Dr. Chelsea G. Himsworth
Chelsea is a veterinarian and the lead researcher for the Vancouver Rat Project. Chelsea received her DVM from the Western College of Veterinary Medicine (WCVM) in 2007. She then went on to pursue a residency at the WCVM in veterinary anatomic pathology with a specialization in wildlife health. It was during that program that she became interested in zoonotic diseases (diseases transmissible from animals to people), interdisciplinary approaches to public health, and community-based health research. Chelsea successfully completed her board examination and became a Diplomate of the American College of Veterinary Pathologists in 2009. It was then that she decided to pursue a PhD through the School of Population and Public Health focusing on neglected zoonotic risks in urban centers. Chelsea developed this project as part of her PhD. She also works as a diagnostic pathologist for the British Columbia Ministry of Agriculture.
Kaylee is a PhD candidate at the University of British Columbia with an interest in host-parasite relationships and animal ecology. For her doctoral research she is studying the bacterial communities associated with rat fleas to determine whether they carry any known or novel bacteria which pose a potential risk to human health. Kaylee is also evaluating how rat ecology and movement patterns may affect disease transmission by using both rat genetics and trap-and-release methods. Prior to her doctorate, Kaylee completed a Masters at the University of Alberta in evolutionary biology. She is also the organizer of Nerd Nite Vancouver, a local science outreach event.
Dr. Jamie Rothenburger
Dr. Jamie Rothenburger is a veterinary pathologist and PhD student at the University of Guelph. In 2010, she received a DVM degree from the Western College of Veterinary Medicine, University of Saskatchewan in Saskatoon. After a year practicing as a small animal veterinarian in rural Alberta, she returned to the WCVM where she completed a Master of Veterinary Science degree in the Anatomic Pathology (Wildlife Health Option). During this program, her research focused on natural diseases of rats. In 2015, Jamie achieved Diplomate status with the American College of Veterinary Pathologists. For her doctoral research, she is taking her initial work with the VRP a step further to study the associations between natural rat diseases and zoonotic pathogens. She is also exploring the relationships between environmental features and rat associated zoonotic pathogens.
Dr. David Patrick
Dr. David Patrick is an Infectious Disease Physician and Epidemiologist with posts as Professor and Director of the UBC School of Population and Public Health and as Medical Epidemiology Lead for Antimicrobial Resistance and the Do Bugs Need Drugs Project at the British Columbia Centre for Disease Control. His interest is in fostering interdisciplinary approaches to the control of infectious diseases in populations. Current expressions of this are found in efforts to track and control antimicrobial resistance and the establishment of efforts to understand the emergence and cause of new infectious diseases.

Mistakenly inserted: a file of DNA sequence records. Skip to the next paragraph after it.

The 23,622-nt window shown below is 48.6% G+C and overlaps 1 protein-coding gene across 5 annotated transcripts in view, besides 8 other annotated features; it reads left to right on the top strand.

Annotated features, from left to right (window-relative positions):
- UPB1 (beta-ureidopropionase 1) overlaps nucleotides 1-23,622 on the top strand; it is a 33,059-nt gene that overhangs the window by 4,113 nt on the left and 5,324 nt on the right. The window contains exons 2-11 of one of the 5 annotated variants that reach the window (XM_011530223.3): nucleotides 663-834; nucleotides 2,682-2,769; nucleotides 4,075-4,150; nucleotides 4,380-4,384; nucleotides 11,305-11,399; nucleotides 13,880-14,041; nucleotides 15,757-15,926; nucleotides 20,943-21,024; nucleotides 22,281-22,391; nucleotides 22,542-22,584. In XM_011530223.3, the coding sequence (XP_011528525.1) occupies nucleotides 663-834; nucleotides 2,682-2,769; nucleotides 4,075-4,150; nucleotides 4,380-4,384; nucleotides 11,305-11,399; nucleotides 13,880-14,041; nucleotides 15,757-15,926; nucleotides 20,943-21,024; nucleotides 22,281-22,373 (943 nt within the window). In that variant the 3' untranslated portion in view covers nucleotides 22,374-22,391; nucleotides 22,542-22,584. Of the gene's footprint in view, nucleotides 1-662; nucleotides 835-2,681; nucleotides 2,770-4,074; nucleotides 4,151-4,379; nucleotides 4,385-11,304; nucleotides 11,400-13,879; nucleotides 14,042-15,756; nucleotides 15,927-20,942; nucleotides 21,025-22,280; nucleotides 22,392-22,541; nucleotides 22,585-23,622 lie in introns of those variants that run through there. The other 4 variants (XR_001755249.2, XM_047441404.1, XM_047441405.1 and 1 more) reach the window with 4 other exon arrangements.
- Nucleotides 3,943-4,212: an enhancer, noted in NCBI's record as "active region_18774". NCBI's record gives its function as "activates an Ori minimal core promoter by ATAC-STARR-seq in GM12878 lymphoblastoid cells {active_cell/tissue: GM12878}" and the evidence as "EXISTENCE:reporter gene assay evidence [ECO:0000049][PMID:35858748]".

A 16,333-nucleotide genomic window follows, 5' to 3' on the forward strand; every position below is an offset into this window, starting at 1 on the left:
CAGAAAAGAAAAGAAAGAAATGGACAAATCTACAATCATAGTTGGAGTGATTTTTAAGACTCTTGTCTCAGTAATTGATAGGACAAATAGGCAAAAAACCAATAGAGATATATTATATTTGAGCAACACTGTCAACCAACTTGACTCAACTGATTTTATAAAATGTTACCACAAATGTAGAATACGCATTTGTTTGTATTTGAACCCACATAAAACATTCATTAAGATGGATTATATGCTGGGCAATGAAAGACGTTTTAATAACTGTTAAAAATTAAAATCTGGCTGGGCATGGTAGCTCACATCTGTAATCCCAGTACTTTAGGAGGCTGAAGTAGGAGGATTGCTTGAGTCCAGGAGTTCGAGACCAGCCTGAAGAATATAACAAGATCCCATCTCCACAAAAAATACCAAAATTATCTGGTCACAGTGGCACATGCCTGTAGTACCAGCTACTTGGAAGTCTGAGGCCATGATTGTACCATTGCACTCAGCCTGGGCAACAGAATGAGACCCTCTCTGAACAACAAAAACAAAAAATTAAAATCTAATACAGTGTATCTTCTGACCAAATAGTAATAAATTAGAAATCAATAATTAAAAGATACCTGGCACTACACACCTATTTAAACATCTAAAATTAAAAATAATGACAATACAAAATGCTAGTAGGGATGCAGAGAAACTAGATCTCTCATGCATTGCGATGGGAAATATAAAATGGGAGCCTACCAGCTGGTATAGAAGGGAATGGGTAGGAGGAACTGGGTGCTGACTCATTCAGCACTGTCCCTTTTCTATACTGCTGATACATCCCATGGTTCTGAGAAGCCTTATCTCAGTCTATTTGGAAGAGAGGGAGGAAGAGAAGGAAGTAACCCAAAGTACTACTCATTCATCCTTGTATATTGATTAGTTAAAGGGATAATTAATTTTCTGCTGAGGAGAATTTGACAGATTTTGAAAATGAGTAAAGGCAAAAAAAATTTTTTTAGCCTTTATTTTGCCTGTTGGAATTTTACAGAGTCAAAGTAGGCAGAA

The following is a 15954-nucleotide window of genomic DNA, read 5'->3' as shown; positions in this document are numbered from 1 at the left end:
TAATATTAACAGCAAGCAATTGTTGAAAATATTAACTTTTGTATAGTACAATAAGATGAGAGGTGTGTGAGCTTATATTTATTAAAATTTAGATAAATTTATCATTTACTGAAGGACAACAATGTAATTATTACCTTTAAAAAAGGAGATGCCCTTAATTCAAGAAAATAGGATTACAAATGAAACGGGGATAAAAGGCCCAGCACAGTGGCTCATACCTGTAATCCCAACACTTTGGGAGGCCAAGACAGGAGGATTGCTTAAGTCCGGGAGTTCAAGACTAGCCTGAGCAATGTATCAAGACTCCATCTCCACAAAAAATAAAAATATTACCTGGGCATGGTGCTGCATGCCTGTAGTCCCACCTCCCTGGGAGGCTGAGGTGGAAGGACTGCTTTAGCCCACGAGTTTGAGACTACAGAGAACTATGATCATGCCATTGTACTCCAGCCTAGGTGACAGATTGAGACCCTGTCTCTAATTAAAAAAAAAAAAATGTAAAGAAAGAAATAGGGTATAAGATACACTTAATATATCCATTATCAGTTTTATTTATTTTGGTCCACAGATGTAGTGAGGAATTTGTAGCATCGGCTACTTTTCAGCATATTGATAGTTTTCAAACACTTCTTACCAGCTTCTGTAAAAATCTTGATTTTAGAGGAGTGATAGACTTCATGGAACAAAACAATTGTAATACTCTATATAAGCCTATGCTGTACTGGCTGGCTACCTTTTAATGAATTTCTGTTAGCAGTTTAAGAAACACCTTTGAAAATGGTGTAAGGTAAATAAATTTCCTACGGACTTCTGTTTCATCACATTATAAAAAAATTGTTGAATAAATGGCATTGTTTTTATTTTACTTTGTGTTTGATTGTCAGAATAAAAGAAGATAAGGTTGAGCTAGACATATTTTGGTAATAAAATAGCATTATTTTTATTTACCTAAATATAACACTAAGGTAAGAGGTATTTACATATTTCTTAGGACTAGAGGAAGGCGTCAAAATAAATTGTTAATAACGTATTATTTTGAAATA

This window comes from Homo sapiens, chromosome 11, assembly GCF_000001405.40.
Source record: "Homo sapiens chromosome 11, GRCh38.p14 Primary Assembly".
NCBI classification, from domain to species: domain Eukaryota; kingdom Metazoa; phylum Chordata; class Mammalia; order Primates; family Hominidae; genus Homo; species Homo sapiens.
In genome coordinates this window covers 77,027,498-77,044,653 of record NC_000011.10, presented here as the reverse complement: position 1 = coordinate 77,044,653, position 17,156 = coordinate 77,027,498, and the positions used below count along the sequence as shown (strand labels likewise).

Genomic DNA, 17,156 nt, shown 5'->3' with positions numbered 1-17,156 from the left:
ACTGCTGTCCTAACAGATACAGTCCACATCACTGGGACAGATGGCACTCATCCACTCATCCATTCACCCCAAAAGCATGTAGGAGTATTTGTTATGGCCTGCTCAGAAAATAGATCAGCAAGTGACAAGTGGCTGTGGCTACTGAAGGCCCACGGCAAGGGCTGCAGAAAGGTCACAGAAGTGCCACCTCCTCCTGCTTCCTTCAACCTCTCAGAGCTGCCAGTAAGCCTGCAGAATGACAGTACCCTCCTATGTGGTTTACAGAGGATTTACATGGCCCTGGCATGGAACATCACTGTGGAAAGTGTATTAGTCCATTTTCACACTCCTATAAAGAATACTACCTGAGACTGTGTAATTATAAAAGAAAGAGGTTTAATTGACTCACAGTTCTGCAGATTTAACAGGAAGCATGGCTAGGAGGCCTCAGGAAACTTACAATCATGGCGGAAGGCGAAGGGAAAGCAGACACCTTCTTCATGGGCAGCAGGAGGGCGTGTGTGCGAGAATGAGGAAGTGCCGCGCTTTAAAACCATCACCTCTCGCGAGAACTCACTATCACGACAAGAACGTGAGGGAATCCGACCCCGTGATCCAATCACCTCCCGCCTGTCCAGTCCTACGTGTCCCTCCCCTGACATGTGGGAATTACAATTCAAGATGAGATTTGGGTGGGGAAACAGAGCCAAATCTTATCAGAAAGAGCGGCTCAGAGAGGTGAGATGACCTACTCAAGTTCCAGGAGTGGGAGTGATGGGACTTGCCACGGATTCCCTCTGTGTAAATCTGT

Michael is a master's student in the School of Population and Public Health at the University of British Columbia. His thesis work will focus on determining how rat ecology and the urban environment affect the spread of zoonotic diseases amongst rat populations in Vancouver's Downtown Eastside. Specifically, he will assess the connection between the social isolation of adjacent rat colonies, features of the urban environment and rat-to-rat transmission of the zoonotic pathogen Leptospira interrogans. Before joining the VRP, he completed an Honours Bachelor of Science degree in environmental science with an ecology specialization in 2014 at the University of British Columbia.
Dr. Thomas Kerr
Dr. Thomas Kerr is the co-director of the Addiction and Urban Health Research Initiative at the British Columbia Centre for Excellence in HIV/AIDS, Associate Professor in the Department of Medicine at the University of British Columbia (Division of AIDS), as well as a Michael Smith Foundation for Health Research Scholar. Dr. Kerr's primary research interests are HIV/AIDS, injection drug use, health policy and service evaluation, and community-based research methods. A key focus of Dr. Kerr's work has been the scientific evaluation of Insite, North America's first safer injecting facility, and his research in this area has contributed significantly to academic, public, and government discussion, both nationally and internationally.
Dr. Patrick Tang
Dr. Tang is a Medical Microbiologist at the BCCDC and a Clinical Assistant Professor in the Department of Pathology and Laboratory Medicine at the University of British Columbia. He is the Program Head of the Tuberculosis/Mycobacteriology Laboratory and the Molecular Microbiology and Genomics Program. Along with Dr. Jennifer Gardy, he also heads the Genome Research Laboratory at BCCDC. He received a combined MD/PhD at UBC and completed residency training in Medical Microbiology at the University of Toronto. Prior to joining the BCCDC, he was a Visiting Post-doctoral Fellow at the University of California, San Francisco where he used metagenomics to hunt for novel viruses. Dr. Tang's research interests are in the application of metagenomics to public health and infectious diseases as well as the development of new molecular diagnostics.
Dr. Claire Jardine
Dr. Claire Jardine is an assistant professor at the Ontario Veterinary College at the University of Guelph. She received her BSc from Guelph, her MSc from UBC, her DVM from the Western College of Veterinary Medicine at the University of Saskatchewan and her PhD from the University of Saskatchewan. Her areas of interest include the ecology of zoonotic diseases in wild animal populations, rodent and vector borne zoonotic diseases and wildlife health.
Dr. Michael Whitlock
Dr. Michael Whitlock is an evolutionary biologist, population geneticist, and professor at the University of British Columbia. He is the co-author of the statistics text "The Analysis of Biological Data" and the former editor-in-chief of The American Naturalist. Dr. Whitlock is working with the Vancouver Rat Project to evaluate the relationship between rat movement/population structure and disease transmission among rats.
The Scientific Collaborators
Dr. J. Scott Weese
Dr. Weese is a veterinary internist and a professor at Ontario Veterinary College at the University of Guelph, where he received his DVM and DVetSc degrees. His interests include bacterial infections in animals and humans, methicillin-resistant staphylococcal infections, Clostridium difficile, antimicrobial resistance, emerging infectious diseases, infection control. Scott initiated the Vancouver Rat Project studies on methicillin-Staphylococcus pseudintermedius, methicillin-resistant Staphylococcus aureus, and Clostridium difficile in rats.
Dr. Ruth Miller